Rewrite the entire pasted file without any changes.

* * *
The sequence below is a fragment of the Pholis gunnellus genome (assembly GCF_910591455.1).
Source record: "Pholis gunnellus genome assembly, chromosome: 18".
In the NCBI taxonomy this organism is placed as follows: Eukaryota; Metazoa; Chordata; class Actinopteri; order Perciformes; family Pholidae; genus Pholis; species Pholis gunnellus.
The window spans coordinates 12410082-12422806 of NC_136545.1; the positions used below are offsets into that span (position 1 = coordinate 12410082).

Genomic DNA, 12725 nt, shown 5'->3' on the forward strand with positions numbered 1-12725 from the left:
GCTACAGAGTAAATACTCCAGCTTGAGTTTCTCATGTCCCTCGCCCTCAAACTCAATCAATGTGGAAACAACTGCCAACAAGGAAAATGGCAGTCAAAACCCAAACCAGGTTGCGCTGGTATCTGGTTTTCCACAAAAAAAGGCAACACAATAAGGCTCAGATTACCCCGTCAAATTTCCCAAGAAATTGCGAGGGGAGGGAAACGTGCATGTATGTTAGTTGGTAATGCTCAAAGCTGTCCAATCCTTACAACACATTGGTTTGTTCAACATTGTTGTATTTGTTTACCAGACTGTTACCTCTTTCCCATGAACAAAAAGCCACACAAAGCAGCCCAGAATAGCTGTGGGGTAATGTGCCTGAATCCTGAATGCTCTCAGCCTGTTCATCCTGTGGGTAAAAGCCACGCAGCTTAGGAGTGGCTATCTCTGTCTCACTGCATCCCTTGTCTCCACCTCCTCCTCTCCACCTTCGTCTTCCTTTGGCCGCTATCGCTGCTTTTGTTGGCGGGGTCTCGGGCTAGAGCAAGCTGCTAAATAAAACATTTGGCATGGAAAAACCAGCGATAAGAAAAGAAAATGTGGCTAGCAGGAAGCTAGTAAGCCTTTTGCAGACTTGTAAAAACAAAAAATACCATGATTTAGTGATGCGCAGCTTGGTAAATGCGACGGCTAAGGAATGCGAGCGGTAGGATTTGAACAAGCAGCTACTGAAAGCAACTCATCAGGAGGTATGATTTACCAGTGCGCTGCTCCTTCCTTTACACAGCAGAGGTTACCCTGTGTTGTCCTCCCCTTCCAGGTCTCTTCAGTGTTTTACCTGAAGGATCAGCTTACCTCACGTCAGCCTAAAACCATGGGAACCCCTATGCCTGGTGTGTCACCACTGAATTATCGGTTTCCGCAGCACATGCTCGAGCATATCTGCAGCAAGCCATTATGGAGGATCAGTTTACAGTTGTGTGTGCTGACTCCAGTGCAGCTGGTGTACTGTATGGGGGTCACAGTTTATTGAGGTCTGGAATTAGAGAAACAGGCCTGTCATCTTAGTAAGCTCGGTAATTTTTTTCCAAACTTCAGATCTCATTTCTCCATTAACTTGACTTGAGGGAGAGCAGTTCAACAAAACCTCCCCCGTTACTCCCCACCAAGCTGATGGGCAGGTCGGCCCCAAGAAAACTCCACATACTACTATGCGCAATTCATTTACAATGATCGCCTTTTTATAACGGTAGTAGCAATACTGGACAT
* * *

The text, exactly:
The sequence below is a fragment of the Pholis gunnellus genome (assembly GCF_910591455.1).
Source record: "Pholis gunnellus genome assembly, chromosome: 18".
In the NCBI taxonomy this organism is placed as follows: Eukaryota; Metazoa; Chordata; class Actinopteri; order Perciformes; family Pholidae; genus Pholis; species Pholis gunnellus.
The window spans coordinates 12410082-12422806 of NC_136545.1; the positions used below are offsets into that span (position 1 = coordinate 12410082).

Genomic DNA, 12725 nt, shown 5'->3' on the forward strand with positions numbered 1-12725 from the left:
GCTACAGAGTAAATACTCCAGCTTGAGTTTCTCATGTCCCTCGCCCTCAAACTCAATCAATGTGGAAACAACTGCCAACAAGGAAAATGGCAGTCAAAACCCAAACCAGGTTGCGCTGGTATCTGGTTTTCCACAAAAAAAGGCAACACAATAAGGCTCAGATTACCCCGTCAAATTTCCCAAGAAATTGCGAGGGGAGGGAAACGTGCATGTATGTTAGTTGGTAATGCTCAAAGCTGTCCAATCCTTACAACACATTGGTTTGTTCAACATTGTTGTATTTGTTTACCAGACTGTTACCTCTTTCCCATGAACAAAAAGCCACACAAAGCAGCCCAGAATAGCTGTGGGGTAATGTGCCTGAATCCTGAATGCTCTCAGCCTGTTCATCCTGTGGGTAAAAGCCACGCAGCTTAGGAGTGGCTATCTCTGTCTCACTGCATCCCTTGTCTCCACCTCCTCCTCTCCACCTTCGTCTTCCTTTGGCCGCTATCGCTGCTTTTGTTGGCGGGGTCTCGGGCTAGAGCAAGCTGCTAAATAAAACATTTGGCATGGAAAAACCAGCGATAAGAAAAGAAAATGTGGCTAGCAGGAAGCTAGTAAGCCTTTTGCAGACTTGTAAAAACAAAAAATACCATGATTTAGTGATGCGCAGCTTGGTAAATGCGACGGCTAAGGAATGCGAGCGGTAGGATTTGAACAAGCAGCTACTGAAAGCAACTCATCAGGAGGTATGATTTACCAGTGCGCTGCTCCTTCCTTTACACAGCAGAGGTTACCCTGTGTTGTCCTCCCCTTCCAGGTCTCTTCAGTGTTTTACCTGAAGGATCAGCTTACCTCACGTCAGCCTAAAACCATGGGAACCCCTATGCCTGGTGTGTCACCACTGAATTATCGGTTTCCGCAGCACATGCTCGAGCATATCTGCAGCAAGCCATTATGGAGGATCAGTTTACAGTTGTGTGTGCTGACTCCAGTGCAGCTGGTGTACTGTATGGGGGTCACAGTTTATTGAGGTCTGGAATTAGAGAAACAGGCCTGTCATCTTAGTAAGCTCGGTAATTTTTTTCCAAACTTCAGATCTCATTTCTCCATTAACTTGACTTGAGGGAGAGCAGTTCAACAAAACCTCCCCCGTTACTCCCCACCAAGCTGATGGGCAGGTCGGCCCCAAGAAAACTCCACATACTACTATGCGCAATTCATTTACAATGATCGCCTTTTTATAACGGTAGTAGCAATACTGGACAT